SON OF FURY: The Story Of Benjamin Blake delivers entertaining, old-school, studio-fashioned adventure calories, with four Golden Era stars shown off to please fans in 1942. Tyrone Power, George Sanders, Gene Tierney and Frances Farmer headlining ought to be enough reason to secure popcorn and put aside 98 minutes. *
England, the time of King George III. Young lad ‘Benjamin Blake’, though the rightful heir to his late fathers estate, is forced to work as stable boy for his cruel uncle, who’s usurped his brother. Grown to manhood, Ben woos his uncle’s daughter, endures beatings, escapes to sea, jumps ship to live on a tropical isle, falls for a native beauty, harvests wealth in pearls, returns to England, seeks what is rightfully his.
13-year-old Roddy McDowall becomes 27-year-old Tyrone Power (file under ‘You Wish’), who gets to make out with both ravishing Polynesian vision Gene Tierney, 20, and alluring aristocrat cousin Frances Farmer, 28. Somewhat senior Sanders, 35 and in full-sneer-mode, provides nasty nemesis duty. Backing them up is a choice supporting cast that includes neat turns from John Carradine (a good guy for once–he’d plugged Tyrone’s Jesse James in the back three years earlier) and the charming Elsa Lanchester as a kind-hearted waterfront doxie. Good work from all concerned.
Well-produced by Darryl F. Zanuck, directed by John Cromwell, who orchestrated a couple of pretty nasty fight scenes as well as some slick kissing business. Philip Dunne wrote the witty screenplay, taken from a 443-page bestseller published a year earlier by Edison Marshall, who wrote 28 adventure novels from 1920 to 1964. Marshall once told a magazine, appropriately named Grit, that “I went after the two big prizes, fame and fortune, and I got them both.”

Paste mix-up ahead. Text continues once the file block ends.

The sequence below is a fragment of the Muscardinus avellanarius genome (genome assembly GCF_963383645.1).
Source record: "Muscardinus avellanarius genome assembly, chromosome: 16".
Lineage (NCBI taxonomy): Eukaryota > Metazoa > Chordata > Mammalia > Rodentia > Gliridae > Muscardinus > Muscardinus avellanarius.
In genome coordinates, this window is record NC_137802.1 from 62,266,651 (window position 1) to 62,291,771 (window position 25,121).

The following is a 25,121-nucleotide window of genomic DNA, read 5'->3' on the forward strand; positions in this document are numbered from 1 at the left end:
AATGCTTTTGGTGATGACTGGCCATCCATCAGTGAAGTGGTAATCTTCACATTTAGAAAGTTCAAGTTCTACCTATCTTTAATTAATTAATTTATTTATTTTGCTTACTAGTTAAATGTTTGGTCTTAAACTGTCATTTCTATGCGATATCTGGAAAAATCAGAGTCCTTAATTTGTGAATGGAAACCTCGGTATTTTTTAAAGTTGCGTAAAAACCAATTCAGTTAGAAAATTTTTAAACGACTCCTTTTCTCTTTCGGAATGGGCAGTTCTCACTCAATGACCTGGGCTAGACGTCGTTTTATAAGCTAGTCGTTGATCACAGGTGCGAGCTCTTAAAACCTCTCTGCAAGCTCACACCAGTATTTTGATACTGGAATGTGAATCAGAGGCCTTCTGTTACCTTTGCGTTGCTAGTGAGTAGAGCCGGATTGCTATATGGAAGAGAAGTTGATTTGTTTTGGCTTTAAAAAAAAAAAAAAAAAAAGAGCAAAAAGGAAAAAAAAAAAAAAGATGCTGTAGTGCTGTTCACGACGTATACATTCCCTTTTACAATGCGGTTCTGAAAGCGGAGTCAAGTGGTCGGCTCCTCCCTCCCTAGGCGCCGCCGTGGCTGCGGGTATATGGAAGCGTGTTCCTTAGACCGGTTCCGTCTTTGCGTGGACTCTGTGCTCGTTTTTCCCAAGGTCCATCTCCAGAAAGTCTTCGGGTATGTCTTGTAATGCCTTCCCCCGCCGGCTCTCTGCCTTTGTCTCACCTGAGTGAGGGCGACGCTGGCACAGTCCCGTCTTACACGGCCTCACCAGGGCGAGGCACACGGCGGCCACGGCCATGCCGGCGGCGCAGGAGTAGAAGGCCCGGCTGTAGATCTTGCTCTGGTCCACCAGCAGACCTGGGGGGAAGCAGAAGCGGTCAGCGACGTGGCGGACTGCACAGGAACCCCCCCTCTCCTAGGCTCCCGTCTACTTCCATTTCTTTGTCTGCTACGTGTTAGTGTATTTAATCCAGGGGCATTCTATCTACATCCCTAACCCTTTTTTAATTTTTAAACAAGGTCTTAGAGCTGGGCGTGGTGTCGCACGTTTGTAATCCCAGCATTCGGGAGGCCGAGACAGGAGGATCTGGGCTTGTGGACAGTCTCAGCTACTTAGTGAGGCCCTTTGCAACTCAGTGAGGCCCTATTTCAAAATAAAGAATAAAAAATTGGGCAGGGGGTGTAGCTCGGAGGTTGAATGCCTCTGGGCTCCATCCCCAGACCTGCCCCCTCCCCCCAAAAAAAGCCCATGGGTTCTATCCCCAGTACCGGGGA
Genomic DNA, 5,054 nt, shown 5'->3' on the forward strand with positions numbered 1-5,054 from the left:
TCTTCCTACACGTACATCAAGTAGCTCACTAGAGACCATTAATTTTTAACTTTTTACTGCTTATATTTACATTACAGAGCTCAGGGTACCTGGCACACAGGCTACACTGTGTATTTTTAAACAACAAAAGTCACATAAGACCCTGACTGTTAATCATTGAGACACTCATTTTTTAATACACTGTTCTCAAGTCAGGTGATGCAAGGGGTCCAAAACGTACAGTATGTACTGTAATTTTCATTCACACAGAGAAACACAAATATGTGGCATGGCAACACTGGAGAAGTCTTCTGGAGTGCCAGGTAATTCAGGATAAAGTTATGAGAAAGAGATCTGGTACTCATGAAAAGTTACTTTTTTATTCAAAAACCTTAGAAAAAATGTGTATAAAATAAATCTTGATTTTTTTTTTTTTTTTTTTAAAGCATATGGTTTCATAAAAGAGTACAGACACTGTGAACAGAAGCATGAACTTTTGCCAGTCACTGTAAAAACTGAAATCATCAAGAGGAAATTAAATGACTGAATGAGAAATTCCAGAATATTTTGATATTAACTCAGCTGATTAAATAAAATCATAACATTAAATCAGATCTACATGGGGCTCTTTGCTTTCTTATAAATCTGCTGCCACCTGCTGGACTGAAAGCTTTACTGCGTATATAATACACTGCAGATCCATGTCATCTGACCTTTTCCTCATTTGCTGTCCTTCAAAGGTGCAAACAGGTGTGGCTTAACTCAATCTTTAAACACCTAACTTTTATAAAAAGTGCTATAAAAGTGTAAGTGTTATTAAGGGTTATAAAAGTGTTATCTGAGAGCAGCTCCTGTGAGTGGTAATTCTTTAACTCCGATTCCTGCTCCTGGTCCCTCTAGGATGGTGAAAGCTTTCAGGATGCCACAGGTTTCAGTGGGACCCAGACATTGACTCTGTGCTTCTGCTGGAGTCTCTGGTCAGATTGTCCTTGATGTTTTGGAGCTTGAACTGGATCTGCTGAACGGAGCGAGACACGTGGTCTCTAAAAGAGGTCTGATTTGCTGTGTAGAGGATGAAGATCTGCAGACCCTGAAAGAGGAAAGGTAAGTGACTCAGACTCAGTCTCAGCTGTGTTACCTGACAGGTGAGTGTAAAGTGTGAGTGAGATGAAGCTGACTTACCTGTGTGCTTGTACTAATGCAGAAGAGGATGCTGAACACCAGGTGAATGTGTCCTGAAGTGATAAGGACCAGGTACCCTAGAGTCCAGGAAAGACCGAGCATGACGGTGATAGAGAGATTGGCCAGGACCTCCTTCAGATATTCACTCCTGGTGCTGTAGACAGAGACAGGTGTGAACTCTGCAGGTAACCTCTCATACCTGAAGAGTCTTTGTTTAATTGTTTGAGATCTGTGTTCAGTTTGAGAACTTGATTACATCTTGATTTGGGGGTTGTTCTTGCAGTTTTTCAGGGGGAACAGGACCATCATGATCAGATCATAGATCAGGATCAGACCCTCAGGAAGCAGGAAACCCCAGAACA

A neat thing about Benjamin Blake is that he’s no swashbuckler superman; he makes some costly choices and takes more than his share of licks—yet, gifted with decency as well as determination, he doesn’t give up. Power’s heroes usually had some flaw or other. Tierney’s hula maiden (she does a fairly sensual dance number) is of course dolled up in the manner of flicks-gone-by, and ‘Eve’ learns some fairly erudite English too handily for reality, but it just makes it more retro-charming, almost like a fairy tale. Honking P.C. activists will tsk-tsk over the simplistic portraits of the natives, but we benighted trogs can manage to struggle on regardless of their finger waves. Farmer’s intelligence comes through in her performance; it’s a pleasure to watch her, if also sad, given what lay ahead for her.
Cogerson lists it #55 at the boxoffice for the year, one that also gave Power hits with the fun Technicolor romp The Black Swan (#12) and the wartime drama This Above All (#22). With Kay Johnson, Harry Davenport, Dudley Digges and Halliwell Hobbes.
* 1942 was George Sanders busiest year ever on camera, with 9 movies including The Black Swan, the interesting The Moon and Sixpence and three ‘Falcon‘ mysteries. It was a much less happy time for Frances Farmer: this was her last film before her legal and personal wrangles multiplied, ruining her career and leading to her tragic institutionalization (see Frances). She’d appeared in 12 pictures since 1936. After this she would not do another until 1958, a piece of teen exploitation goop called The Party Crashers, 4th-billed under Connie Stevens. No more followed.